Autumn delivers red, orange, yellow, and brown in a stunning display. But in a White Mountain spring it’s all green, but there seem to be a thousand shades of green as new life pulses through the trees and shrubs. Even when it comes to the leaves on similar trees, I find there is a difference at this time of year. Not every birch tree is at the same stage of development. Some are slower in delivering their leaves to the forest and are just beginning to bud, while others are further along and their little flags of mint green are larger. I’ve noticed this especially with the beech leaves. Many are already full. Not in color, but in size. Others, meanwhile, are just barely curling out of their shells and tentatively reaching out to their new world.
In the shady and sun dappled forest, it’s not as easy to see. But once higher up with views out to other mountains or down into the valleys, the variation of greens is dizzying. They are impossible to define.
In looking back at the White Mountain artists of the 1800s, I realize they never captured this phenomenon. They mostly worked from down below and looked up at the mountains, and their paintings seemed to capture full summer, or a bit of fall, some of winter. But not these thousand shades of green.
Yesterday, when Atticus and I were on the ledges looking out, I thought of the dizzying array of greens and how impossible it is to describe. I would imagine they would have been just as impossible to capture on a canvas.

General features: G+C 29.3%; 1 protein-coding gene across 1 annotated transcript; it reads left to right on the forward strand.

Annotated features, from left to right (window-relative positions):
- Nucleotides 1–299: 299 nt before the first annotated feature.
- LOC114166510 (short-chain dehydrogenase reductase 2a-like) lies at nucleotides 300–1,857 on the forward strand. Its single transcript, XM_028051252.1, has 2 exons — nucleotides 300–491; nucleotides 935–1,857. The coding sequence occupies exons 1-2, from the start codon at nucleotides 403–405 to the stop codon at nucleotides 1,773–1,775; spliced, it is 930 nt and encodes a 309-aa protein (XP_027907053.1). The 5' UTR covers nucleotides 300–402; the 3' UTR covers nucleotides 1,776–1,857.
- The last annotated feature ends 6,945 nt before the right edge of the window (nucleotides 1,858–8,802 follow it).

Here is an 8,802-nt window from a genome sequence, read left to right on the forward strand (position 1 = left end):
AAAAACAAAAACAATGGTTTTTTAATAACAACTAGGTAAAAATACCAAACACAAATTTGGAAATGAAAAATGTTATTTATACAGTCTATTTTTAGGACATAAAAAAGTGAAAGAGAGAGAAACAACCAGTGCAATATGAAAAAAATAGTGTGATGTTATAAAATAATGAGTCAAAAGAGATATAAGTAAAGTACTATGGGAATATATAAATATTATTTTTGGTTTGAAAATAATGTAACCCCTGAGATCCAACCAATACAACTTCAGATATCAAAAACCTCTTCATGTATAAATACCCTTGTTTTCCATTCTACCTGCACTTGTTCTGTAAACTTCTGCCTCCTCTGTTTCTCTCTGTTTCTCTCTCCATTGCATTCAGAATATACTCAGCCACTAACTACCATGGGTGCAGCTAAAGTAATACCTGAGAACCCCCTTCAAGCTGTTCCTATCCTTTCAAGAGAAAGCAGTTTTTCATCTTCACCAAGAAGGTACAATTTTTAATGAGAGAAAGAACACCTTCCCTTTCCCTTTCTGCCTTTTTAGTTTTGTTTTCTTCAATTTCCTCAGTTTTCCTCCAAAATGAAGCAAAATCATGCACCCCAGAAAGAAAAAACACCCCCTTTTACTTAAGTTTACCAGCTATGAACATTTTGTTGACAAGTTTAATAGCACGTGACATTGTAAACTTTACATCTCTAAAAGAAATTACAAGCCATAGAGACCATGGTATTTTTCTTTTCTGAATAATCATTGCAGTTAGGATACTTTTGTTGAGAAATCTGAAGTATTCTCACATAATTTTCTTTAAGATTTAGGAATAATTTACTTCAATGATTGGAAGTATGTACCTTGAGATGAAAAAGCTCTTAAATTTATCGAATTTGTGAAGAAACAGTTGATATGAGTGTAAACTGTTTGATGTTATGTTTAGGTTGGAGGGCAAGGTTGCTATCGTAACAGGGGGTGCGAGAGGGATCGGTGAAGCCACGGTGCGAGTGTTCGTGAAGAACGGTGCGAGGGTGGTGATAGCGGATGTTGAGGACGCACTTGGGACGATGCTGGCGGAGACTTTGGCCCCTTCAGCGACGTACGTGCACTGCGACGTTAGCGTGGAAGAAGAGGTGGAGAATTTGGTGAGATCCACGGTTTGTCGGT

In another two or three weeks, this uniqueness will be camouflaged by a uniform lush, verdant sea. All will be a deep green and we’ll have to wait until late September and the rolling out of the autumn rainbow across the ripples of mountains to see the trees march to their own drummers again.
For now though, we take it all in. The shades, the shapes, the sizes, the wild impossible to capture population of greens. We inhale with eyes wide and are left in wonder.
It’s not unlike looking up at the stars each night. If you get to a place where you can see the sky perfectly, where mankind hasn’t diminished their view with too much light, you lay on your back and there is a tapestry of infinity above. It boggles the mind and forces us to surrender to nature.
I was thinking about this yesterday and last night read again Whitman’s poem, “When I Heard the Learn’d Astronomer”.
When I heard the learn'd astronomer,
When the proofs, the figures, were ranged in columns before me,
When I was shown the charts and diagrams, to add, divide
and measure them,
When I sitting heard the astronomer where he lectured with
much applause in the lecture-room,
How soon unaccountable I became tired and sick,
Till rising and gliding out I wander' d off by myself,
In the mystical moist night-air, and from time to time,
Look'd up in perfect silence at the stars.
I find comfort in knowing not everything can be captured or defined. Not really. It’s often the essence of the big picture which delivers us to wonder and not the definition found in the certainty of the microscopic view.
Oh, and if you are looking for Atticus, he is indeed in the photograph, just not as central to its theme as he usually is. Sometimes, it’s nice to just blend in and become part of the scenery.
|A White Mountain Spring.|